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Title: Manufacturing High Efficiency, yet High Resolution, Scintillator for Wide Band X-ray Analysis

Abstract

High-resolution area detectors are commonly used at synchrotron sources for a wide range of scientific experiments. While a variety of detectors satisfy the resolution, efficiency, and large active area needs for imaging with low-energy X-rays (8 keV to 12 keV), none are suitable for the high energy X-rays (20 keV to over 140 keV) and for high frame rate applications that are critical for numerous time-resolved studies in new areas of materials science. There are several applications that will benefit from using hard X-ray energies, and the pulsed X-ray time structure of the advanced photon sources (APS), provided detectors that support the corresponding X-ray absorption, speed, and resolution requirements become available. We have developed a novel structured scintillator with high density, high effective atomic number, and proven scintillation properties, in a morphology ideally suited for high-resolution hard X-ray imaging. With its unique fast decay (~3.55 ns), high brightness (~115,000 ph/MeV), high density (5.6 g/cm3), high effective Z (59.7), and green emission (540 nm range, which is well-matched to CCD sensors), we have established that this new scintillator outperforms current state-of-the-art sensors for hard X-ray energies [ ]. During Phase IIB we have brought this material to the threshold of fullmore » utility as a practical hard X-ray sensor with fast timing capabilities. We have succeeded in developing the deposition processes, and have standardized the packaging procedure. In-house, and many synchrotron-based tests were conducted to demonstrate imaging capabilities and speed of these scintillators. These tests have established that the new sensor can reduce the data acquisition time at the synchrotron by as much as a factor of four. In the Phase IIB program, much of the development and characterization was similar to the Phase II effort, but with an all-important distinction: the goal was not to demonstration of efficacy, but rather control and reproducibility required to bring the product to commercialization. We recognized several challenges which must be addressed before the technology to become commercial reality and have addressed them categorically. We have accomplished this with help from our collaborators at Argonne National Laboratory (ANL). The key accomplishments involve: 1. Development of manufacturing infrastructure that enables growth of hygroscopic materials without exposure to atmosphere and in production quantities. RMD has invested its own $250K to develop the manufacturing facility for the sensors. 2. Development of an X-ray sensor with as yet unattainable timing properties with primary decay times well below 10ns, which is a major breakthrough in the X-ray imaging field 3. Development of manufacturing protocols leading to consistent and reliable production of beta-prototype specimens which were evaluated at APS and at Oxford University, etc. 4. Patented the technology and published relevant data in peer reviewed journals and conferences Thus, by the conclusion of this Phase IIB program RMD has successfully developed a new LuI3:Ce sensor that will, for the first time, enable measurements of strain and texture during thermo-mechanical deformation, allow studies of composite materials, studies of layered systems including those with applied protective coatings, and probing condensed matter dynamics and muscle diffraction during time-resolved experiments using hard, fast, pulsed X-rays.« less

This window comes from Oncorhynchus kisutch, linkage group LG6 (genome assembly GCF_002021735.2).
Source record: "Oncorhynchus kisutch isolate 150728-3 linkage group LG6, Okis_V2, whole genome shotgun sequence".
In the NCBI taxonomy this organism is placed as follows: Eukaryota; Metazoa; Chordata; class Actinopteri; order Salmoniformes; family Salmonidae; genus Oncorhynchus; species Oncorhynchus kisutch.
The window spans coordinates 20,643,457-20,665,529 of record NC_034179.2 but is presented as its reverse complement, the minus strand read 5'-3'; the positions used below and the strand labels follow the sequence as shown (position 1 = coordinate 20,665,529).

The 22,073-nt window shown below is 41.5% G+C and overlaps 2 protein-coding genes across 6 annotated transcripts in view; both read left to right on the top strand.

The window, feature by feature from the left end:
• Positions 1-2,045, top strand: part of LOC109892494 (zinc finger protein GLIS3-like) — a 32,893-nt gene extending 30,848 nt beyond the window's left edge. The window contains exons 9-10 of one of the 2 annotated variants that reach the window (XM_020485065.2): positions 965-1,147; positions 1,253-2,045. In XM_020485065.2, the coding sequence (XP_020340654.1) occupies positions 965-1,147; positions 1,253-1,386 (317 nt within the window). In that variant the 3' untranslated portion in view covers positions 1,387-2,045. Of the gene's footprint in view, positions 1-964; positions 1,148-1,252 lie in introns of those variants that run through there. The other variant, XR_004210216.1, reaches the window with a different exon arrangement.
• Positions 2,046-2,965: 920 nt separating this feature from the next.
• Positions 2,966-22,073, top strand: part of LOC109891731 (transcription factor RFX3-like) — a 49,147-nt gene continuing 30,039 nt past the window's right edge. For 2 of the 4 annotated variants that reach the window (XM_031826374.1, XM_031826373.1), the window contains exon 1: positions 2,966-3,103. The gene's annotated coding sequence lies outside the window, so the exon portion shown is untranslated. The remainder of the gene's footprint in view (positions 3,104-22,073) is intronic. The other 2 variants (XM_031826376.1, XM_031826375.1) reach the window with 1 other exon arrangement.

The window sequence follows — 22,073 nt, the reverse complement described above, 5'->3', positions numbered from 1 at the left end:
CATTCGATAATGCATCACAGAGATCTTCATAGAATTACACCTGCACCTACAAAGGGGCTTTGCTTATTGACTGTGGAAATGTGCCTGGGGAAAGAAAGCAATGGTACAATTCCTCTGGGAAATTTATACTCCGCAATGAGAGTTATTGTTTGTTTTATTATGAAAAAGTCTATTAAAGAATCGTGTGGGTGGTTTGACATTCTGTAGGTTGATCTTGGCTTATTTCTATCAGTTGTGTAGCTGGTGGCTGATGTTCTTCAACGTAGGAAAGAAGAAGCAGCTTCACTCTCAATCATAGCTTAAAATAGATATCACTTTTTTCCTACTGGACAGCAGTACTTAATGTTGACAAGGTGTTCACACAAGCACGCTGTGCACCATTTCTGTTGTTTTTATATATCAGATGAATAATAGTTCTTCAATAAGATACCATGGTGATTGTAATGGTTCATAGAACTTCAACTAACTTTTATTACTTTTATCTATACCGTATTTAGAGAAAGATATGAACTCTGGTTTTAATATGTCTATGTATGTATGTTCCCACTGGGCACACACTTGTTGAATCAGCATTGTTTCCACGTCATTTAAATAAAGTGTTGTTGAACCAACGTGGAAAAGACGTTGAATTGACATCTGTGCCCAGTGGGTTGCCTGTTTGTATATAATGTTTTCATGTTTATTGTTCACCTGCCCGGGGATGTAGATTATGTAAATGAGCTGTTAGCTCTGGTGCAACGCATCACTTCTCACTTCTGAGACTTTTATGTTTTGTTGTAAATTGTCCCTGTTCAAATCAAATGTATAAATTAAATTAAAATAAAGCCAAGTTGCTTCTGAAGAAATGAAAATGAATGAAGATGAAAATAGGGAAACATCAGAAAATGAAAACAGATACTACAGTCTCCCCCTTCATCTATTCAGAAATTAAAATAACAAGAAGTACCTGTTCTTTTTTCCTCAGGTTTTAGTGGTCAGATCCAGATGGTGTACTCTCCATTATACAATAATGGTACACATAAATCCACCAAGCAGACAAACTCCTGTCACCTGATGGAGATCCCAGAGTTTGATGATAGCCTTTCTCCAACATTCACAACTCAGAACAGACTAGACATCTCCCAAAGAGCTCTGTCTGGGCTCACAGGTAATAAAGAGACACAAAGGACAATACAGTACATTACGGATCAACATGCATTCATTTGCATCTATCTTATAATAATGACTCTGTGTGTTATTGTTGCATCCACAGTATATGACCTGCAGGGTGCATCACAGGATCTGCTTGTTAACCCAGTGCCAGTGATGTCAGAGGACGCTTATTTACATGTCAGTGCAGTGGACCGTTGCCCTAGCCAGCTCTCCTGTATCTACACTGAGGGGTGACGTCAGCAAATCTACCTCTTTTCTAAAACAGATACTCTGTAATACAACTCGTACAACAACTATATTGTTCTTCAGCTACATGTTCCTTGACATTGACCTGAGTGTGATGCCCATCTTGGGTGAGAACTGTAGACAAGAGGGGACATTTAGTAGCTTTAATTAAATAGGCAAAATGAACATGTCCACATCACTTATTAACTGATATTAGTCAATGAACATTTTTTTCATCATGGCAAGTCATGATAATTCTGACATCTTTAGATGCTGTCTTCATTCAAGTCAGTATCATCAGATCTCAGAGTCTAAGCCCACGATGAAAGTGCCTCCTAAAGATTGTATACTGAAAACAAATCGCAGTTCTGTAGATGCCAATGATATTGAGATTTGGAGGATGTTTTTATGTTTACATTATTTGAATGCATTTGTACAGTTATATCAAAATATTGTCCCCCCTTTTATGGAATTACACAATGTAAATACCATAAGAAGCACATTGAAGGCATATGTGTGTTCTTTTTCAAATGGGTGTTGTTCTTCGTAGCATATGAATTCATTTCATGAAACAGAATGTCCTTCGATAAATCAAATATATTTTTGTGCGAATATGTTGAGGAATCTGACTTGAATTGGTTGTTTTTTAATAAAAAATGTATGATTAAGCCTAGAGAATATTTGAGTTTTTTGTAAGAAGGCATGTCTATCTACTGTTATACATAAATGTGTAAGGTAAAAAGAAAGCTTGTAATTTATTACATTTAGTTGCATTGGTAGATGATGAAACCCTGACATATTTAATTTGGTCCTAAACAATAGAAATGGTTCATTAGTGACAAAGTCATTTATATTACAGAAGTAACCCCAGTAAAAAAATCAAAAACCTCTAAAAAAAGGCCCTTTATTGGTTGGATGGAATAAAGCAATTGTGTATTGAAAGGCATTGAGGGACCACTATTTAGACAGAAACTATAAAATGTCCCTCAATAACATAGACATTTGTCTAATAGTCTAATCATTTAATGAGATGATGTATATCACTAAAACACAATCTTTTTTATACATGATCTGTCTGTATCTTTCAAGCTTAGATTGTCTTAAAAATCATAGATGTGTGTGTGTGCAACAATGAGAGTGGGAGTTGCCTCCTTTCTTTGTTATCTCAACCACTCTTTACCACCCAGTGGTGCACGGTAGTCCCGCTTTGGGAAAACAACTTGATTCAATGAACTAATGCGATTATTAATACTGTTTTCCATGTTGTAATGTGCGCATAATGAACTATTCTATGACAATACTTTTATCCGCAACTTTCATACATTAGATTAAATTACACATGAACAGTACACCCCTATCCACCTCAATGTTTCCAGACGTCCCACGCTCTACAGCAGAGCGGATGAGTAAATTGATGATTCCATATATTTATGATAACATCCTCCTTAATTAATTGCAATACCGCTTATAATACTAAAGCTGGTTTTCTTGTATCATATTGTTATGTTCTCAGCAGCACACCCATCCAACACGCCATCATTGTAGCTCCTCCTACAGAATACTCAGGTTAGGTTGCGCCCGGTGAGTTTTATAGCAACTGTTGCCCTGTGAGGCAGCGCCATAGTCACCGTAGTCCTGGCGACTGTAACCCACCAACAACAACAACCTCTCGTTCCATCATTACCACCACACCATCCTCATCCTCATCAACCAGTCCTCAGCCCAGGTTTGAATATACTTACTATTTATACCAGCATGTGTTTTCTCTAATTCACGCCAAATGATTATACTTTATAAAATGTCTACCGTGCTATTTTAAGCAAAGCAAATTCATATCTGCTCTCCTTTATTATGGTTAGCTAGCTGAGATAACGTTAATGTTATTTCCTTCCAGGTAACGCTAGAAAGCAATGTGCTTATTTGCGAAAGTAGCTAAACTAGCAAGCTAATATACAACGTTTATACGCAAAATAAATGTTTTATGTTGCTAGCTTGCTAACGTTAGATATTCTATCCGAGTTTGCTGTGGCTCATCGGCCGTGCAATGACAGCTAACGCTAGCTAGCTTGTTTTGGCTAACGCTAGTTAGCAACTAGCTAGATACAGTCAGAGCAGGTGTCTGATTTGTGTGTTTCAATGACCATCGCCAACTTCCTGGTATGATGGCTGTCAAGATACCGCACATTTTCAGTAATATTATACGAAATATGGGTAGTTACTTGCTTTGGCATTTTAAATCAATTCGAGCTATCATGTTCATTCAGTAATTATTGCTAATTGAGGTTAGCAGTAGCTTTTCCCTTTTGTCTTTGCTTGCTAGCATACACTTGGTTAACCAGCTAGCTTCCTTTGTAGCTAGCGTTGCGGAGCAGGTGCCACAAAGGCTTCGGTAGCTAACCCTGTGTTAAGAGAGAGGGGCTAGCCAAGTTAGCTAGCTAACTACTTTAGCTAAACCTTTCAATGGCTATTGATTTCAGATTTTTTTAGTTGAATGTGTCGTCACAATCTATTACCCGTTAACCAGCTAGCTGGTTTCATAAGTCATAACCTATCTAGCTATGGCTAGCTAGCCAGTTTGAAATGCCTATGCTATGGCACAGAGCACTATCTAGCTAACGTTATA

Authors:
 [1];  [1]
  1. Radiation Monitoring Devices, Inc.
Publication Date:
Research Org.:
Radiation monitoring Devices
Sponsoring Org.:
USDOE Office of Science (SC), Basic Energy Sciences (BES) (SC-22)
Contributing Org.:
Argonne National Laboratory
OSTI Identifier:
1489838
Report Number(s):
C16-34 Final Report
RMD C1634
DOE Contract Number:  
SC0007549
Type / Phase:
SBIR (Phase IIB)
Resource Type:
Technical Report
Country of Publication:
United States
Language:
English
Subject:
36 MATERIALS SCIENCE; 46 INSTRUMENTATION RELATED TO NUCLEAR SCIENCE AND TECHNOLOGY; 62 RADIOLOGY AND NUCLEAR MEDICINE; Fast scintillator, Structured scintillator, Synchrotron detector, hard X-ray imaging

Citation Formats